Be always humble, gentle, and patient. Show your love by being tolerant with one another. Do your best to preserve the unity which the Spirit gives by means of the peace that binds you together.
— Ephesians 4:2-3
After a bleak winter, the cheerful, sunny yellow of daffodil blossoms are a sure sign that spring is upon us. On the Mount Paran Christian School campus, more than one thousand such reminders sprout each year. The blossoms have special meaning for preschool and lower school students at MPCS, with the daffodils serving as a reminder to love and respect others. As part of the WingTips “Innovation in Education'' series, which explores best practices for teaching and learning through real-world examples, read on to discover how planting daffodils teaches the youngest of learners empathy.
A REMINDER TO LOVE OTHERS
The message you heard from the very beginning is this: we must love one another.
—1 John 3:11
During the past two years, preschool and lower school students at Mount Paran Christian School have planted more than 1,000 daffodil bulbs on their 68-acre campus. MPCS kindergartener L. Curtis says, “We planted them to remember to be kind friends to everyone.” Indeed, the effort is part of “The Daffodil Project,” a worldwide initiative to remember the children lost during the Holocaust. The Daffodil Project, begun in 2011, “aspires to build a worldwide living Holocaust memorial by planting 1.5 million daffodils in memory of the 1.5 million children who were killed during the Holocaust, and in support for children who continue to suffer in humanitarian crises around the world today.”
And now I give you a new commandment: love one another.
As I have loved you, so you must love one another.
— John 13:34
The project has grown exponentially and geographically, with gardens planted in Germany, Israel, the Netherlands, and around the world. The idea for the project came from the daffodil itself, a yellow flower, “which is symbolic of the yellow star that the Jews were forced to wear during the Holocaust. Yellow is the color of remembrance. Daffodils are also resilient because they return each year after a dark winter, giving us a sense of hope for the future.”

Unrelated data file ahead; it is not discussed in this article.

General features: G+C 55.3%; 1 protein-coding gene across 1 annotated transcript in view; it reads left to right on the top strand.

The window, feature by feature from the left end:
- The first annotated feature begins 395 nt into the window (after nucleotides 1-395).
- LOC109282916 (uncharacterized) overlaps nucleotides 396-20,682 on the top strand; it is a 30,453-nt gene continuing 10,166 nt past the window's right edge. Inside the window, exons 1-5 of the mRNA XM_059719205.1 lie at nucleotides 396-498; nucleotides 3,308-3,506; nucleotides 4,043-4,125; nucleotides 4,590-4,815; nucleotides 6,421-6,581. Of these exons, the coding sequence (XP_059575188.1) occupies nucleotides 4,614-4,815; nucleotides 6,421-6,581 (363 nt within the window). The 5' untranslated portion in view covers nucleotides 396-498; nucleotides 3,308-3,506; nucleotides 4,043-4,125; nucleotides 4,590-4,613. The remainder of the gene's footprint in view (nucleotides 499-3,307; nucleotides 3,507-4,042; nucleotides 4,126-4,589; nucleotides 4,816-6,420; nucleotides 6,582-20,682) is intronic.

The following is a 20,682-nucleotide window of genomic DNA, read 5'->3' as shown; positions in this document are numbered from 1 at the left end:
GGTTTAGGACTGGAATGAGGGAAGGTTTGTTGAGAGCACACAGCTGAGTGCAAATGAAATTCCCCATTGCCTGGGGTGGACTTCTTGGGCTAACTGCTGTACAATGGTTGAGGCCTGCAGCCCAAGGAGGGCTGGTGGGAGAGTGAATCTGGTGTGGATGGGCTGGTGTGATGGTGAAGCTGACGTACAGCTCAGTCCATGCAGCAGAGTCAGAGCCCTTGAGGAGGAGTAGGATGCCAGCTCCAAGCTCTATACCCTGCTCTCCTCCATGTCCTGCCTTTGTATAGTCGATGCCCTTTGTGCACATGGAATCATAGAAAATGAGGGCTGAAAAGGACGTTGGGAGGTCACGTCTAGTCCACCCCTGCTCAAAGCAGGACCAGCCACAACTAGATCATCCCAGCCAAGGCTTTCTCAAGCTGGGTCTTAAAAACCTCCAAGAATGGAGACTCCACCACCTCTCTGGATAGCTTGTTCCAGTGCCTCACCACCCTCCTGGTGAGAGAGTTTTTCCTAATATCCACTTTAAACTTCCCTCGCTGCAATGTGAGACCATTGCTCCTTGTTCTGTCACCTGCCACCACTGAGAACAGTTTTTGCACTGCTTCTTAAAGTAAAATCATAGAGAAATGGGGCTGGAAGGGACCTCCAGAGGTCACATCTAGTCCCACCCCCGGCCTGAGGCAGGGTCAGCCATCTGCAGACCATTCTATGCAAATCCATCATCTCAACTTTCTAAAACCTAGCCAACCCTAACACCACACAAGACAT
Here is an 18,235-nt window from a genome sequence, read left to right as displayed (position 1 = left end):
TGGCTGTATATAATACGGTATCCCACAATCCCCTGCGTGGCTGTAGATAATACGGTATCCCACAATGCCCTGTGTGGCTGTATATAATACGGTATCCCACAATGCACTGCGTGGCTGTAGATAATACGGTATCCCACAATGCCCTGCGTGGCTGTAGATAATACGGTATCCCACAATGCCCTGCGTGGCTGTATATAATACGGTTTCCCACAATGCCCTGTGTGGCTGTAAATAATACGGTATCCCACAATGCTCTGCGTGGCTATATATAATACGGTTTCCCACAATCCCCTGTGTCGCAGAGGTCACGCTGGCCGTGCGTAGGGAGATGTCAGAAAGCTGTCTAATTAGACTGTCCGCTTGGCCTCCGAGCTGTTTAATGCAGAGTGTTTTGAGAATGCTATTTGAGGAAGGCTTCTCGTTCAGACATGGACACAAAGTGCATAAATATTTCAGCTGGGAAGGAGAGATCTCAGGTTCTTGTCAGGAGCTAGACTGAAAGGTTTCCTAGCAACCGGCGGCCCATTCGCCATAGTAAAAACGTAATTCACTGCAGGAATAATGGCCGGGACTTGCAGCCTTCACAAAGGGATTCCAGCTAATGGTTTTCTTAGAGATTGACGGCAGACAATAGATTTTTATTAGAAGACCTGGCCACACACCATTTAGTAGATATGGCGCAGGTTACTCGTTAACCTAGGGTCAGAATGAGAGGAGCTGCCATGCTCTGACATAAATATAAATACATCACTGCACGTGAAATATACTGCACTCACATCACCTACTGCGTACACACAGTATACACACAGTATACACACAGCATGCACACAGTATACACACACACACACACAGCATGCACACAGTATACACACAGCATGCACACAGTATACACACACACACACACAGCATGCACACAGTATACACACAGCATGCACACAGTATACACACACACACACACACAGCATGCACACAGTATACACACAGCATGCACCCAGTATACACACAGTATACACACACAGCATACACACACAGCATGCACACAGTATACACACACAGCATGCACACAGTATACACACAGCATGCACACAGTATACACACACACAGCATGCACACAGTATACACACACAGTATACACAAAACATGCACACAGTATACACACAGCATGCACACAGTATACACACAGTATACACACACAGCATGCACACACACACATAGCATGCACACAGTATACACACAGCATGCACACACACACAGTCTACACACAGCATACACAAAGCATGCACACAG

MPCS second grader Blakely P. says, “Daffodils are in the shape of a star. It helps us remember that people long ago, who wore a star, were treated differently.”
Above everything, love one another earnestly, because love covers over many sins.
— 1 Peter 4:8
VALUE ONE ANOTHER
My children, our love should not be just words and talk; it must be true love, which shows itself in action.
— 1 John 3:18
Each October, preschool and lower school students plant 500 bulbs around the MPCS campus. Students also participate in a chapel, where all are reminded to love others and treat others how God has called us to treat one another. Students are reminded that God created each of us just the way He wanted us to be. As Christians, we have no other choice but to honor and value each other as God’s creation.
Each spring, our community has a visual reminder to love others, remember those who have not been treated the way God intended, and value and respect each other. Participation in The Daffodil Project is a tradition that MPCS plans to continue by planting an additional 500 bulbs on campus each October. Prayerfully, the daffodils will be a reminder to all of us to put God’s love into action as we engage with those around us – those we know and those we do not.
TREAT OTHERS WITH RESPECT
Be under obligation to no one—the only obligation you have is to love one another.
Whoever does this has obeyed the Law.
— Romans 13:8
In an article for Parenting Science, Gwen Dewar, Ph.D. outlines research-based tips for parents to work with their children to develop empathy. Dr. Dewar asserts that although children are born with some innate empathetic skills, such as recognizing the emotion of others, empathy can actually be learned. By practicing coaching, discussing issues in an age-appropriate manner, and teaching children to recognize and cope with emotions, we can help children exercise their “empathy muscles.”
By pairing a hands-on project such as The Daffodil Project with a chapel that discusses the inherent value of each person, MPCS is teaching children how to develop/deepen empathy for others. MPCS fifth-grade teacher Carly Harvey shares, “The daffodil project is a sweet spot for our school, particularly our fifth-graders who learned about the Holocaust in social studies. What a beautiful way to honor Jewish heritage and showcase God’s love.”
Dr. Deborah Davis is the Head of Lower School at Mount Paran Christian School and is committed to providing an education that allows students to grow, not just in the area of academics, but also in the area of personal and spiritual development. Her background as a teacher, counselor, and administrator provides insight into the importance of educating the whole child.